The education system in Britain is divided into four parts, primary education, secondary education, further education and higher education. Children in Britain have to legally attend primary and secondary education which runs from about 5 until they are 16 years old. The education system is also split into key stages which break down follows:
1. Key stage 1- 5 to 7 years old
2. Key stage 2- 7 to 11 years old
3. Key stage 3- 11 to 14 years old
4. Key stage 4 – 14 to 16 years old.
Generally key stages 1 and 2 will be undertaken at primary school, which gives students the first stage of compulsory education. At this stage they have English, maths, science, design and technology, information and communication technology (ICT), history, geography, art and design, music and physical education. Schools also have to teach religious education and are encouraged to prove personal, social and health education and at least one modern foreign language. At 11 years old, students will move onto secondary school were they have the same subjects as at key stages 1 and 2 but also have to provide careers education, sex and relationship education. This is the final stage of schooling. Students are assessed at the end of each stage.
Students in England study General certificate of secondary education (GCSE) over two years, from the age of 15, and take GSCE exams at the end of the period. There is a broad and exciting range of GCSE subjects to choose from. For example students will study 3 core subjects, and then choose up to 3 from a further list of further options. These are the final years of their compulsory high school education. At this point, students can either leave school and get a job or go on further studies at College. During these years all students have to wear uniforms.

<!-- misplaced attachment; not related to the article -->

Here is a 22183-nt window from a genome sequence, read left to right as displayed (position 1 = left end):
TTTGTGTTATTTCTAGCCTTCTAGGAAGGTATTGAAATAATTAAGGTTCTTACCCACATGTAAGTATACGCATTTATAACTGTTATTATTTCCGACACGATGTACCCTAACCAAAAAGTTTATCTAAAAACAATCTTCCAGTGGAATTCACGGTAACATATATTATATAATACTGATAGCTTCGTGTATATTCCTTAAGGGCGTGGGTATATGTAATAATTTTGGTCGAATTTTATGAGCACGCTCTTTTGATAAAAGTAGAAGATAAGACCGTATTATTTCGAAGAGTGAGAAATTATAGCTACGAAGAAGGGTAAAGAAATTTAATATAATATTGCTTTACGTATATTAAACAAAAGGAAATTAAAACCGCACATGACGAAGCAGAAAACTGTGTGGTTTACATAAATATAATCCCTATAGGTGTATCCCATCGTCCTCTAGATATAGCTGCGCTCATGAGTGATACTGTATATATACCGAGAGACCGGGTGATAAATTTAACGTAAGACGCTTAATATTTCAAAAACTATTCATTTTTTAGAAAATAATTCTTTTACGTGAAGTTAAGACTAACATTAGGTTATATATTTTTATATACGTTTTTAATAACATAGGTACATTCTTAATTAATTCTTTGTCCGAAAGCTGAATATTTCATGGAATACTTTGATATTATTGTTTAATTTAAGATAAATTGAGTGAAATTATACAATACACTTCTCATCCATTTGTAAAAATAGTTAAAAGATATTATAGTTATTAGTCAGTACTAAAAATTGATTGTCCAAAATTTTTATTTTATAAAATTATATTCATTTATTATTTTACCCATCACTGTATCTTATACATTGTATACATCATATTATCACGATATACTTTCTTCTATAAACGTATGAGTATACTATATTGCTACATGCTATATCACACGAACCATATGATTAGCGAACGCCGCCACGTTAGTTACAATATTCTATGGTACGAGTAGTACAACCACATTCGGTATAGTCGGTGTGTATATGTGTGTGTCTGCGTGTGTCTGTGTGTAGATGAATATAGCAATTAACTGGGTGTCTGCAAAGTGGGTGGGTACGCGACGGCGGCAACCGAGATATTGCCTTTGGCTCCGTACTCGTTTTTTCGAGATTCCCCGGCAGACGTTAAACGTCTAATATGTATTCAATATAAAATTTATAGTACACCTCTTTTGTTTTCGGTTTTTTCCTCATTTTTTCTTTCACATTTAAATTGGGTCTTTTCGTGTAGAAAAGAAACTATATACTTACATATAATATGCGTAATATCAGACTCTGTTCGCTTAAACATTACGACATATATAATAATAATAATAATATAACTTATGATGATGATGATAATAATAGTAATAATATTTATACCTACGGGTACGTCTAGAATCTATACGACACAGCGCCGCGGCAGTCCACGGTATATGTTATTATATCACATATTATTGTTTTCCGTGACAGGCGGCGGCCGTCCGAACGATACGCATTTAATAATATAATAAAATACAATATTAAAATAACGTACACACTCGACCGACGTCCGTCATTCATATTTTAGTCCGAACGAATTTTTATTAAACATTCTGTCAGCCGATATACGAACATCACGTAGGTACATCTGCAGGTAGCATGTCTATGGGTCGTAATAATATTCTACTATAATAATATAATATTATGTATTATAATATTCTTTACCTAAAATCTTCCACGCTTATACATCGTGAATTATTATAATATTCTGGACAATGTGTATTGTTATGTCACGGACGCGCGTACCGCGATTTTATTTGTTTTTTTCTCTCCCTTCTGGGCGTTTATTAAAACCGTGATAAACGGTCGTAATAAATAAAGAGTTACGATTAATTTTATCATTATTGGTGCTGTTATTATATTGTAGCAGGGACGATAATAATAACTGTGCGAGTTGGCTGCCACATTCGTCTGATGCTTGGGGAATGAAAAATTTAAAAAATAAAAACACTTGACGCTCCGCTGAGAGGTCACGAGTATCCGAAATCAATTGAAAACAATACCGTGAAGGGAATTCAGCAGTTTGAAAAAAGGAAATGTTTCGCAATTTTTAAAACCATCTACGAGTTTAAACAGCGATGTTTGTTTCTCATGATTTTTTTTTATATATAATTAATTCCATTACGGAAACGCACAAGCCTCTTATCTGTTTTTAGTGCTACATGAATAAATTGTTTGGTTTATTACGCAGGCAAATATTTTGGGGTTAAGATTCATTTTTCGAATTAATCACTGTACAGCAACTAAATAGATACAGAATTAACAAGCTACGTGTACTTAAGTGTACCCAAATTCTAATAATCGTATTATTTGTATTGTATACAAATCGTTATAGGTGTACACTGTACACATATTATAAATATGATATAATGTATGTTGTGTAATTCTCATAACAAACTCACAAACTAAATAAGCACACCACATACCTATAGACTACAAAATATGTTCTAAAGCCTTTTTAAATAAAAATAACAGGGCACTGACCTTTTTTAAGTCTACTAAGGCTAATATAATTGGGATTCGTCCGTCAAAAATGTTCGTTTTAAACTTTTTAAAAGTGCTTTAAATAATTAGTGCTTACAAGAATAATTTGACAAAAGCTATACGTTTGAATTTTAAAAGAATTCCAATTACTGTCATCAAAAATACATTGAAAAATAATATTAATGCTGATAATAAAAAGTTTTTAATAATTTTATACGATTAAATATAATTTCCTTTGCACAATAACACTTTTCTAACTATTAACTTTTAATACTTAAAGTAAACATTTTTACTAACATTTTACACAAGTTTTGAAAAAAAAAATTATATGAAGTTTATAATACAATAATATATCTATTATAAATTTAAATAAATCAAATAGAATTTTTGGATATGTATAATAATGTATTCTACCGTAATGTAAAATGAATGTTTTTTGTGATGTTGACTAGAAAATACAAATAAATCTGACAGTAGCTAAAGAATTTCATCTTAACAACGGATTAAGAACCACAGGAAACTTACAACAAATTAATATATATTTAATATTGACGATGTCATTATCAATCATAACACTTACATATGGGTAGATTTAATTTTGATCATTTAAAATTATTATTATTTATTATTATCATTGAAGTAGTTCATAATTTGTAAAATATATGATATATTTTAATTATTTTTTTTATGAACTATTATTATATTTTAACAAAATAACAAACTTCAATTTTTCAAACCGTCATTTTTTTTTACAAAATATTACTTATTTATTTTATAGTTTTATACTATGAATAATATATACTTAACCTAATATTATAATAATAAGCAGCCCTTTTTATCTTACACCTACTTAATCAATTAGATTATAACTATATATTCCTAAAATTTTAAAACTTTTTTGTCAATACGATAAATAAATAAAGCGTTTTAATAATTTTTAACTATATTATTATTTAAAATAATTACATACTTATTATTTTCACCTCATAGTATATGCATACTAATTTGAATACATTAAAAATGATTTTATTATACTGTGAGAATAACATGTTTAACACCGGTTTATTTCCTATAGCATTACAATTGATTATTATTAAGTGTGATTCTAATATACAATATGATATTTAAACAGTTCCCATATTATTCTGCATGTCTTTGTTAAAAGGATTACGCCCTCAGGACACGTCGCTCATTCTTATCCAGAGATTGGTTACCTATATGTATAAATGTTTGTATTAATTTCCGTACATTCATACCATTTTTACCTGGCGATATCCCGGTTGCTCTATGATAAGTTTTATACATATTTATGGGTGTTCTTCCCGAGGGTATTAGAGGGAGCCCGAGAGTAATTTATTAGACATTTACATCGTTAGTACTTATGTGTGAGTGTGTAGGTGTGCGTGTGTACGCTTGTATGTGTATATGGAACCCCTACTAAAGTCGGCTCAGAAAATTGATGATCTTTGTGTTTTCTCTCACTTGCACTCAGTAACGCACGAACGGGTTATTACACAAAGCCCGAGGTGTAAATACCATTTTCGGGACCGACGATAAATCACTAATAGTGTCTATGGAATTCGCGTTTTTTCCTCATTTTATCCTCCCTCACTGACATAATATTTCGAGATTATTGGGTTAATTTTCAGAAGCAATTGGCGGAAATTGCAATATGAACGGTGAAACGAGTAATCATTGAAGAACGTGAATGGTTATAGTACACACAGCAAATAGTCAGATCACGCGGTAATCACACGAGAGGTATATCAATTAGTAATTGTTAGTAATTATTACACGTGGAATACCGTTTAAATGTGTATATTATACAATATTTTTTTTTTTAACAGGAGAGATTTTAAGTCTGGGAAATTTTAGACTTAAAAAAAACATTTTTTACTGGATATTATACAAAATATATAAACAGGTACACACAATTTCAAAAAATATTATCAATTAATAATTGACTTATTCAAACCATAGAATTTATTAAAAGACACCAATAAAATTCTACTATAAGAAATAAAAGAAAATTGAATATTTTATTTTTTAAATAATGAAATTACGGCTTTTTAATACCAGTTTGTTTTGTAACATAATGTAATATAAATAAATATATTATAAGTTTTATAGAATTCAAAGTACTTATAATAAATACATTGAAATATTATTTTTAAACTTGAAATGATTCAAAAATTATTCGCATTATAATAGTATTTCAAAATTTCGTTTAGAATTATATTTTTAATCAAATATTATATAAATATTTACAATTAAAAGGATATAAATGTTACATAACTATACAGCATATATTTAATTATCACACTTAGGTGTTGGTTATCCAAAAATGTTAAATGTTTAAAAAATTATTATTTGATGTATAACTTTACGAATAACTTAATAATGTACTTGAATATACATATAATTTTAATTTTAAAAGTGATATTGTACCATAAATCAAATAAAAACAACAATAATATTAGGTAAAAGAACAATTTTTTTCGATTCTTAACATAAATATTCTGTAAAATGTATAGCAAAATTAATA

Once a student reaches the age of 16, they can start a 2 year programme which leads to A (advanced) or BTEC (Business and Technology Education Council), examination at College. At this stage they specialize in 3 or 4 subjects that usually are relevant to the degree subject they wish to follow at university. At the end of year 1 they take AS level examinations. Then they continue with 3 or 4 of these subjects in year 2 and convert them all into full A or BTEC level qualifications at the end of the year.
When I was in England I did a BTEC national diploma course in media production at Middlesbrough College. I chose to have the media subjects only since I knew I was just going to stay for one year. Middlesbrough College is rated as top ten of all the colleges in Britain and there are about 15.000 students studying there every year. When I finished the year I had to take an AS level examination and pass it to pass the course.
If students wish to go further on with their education after college, they can choose to continue with a bachelor’s degree at university. A bachelor’s degree normally takes three years to complete and most are awarded at honours level. This education gives students an amazing opportunity to immerse themselves in a subject that fascinates them. They can choose from thousands of UK courses in science and technology, computing and business, art and design, social sciences, the humanities and many others. The broad range and flexible approach of the UK education system means that you are free to choose exactly what you want to study.
If they receive the bachelor’s degree and still want to go further on, they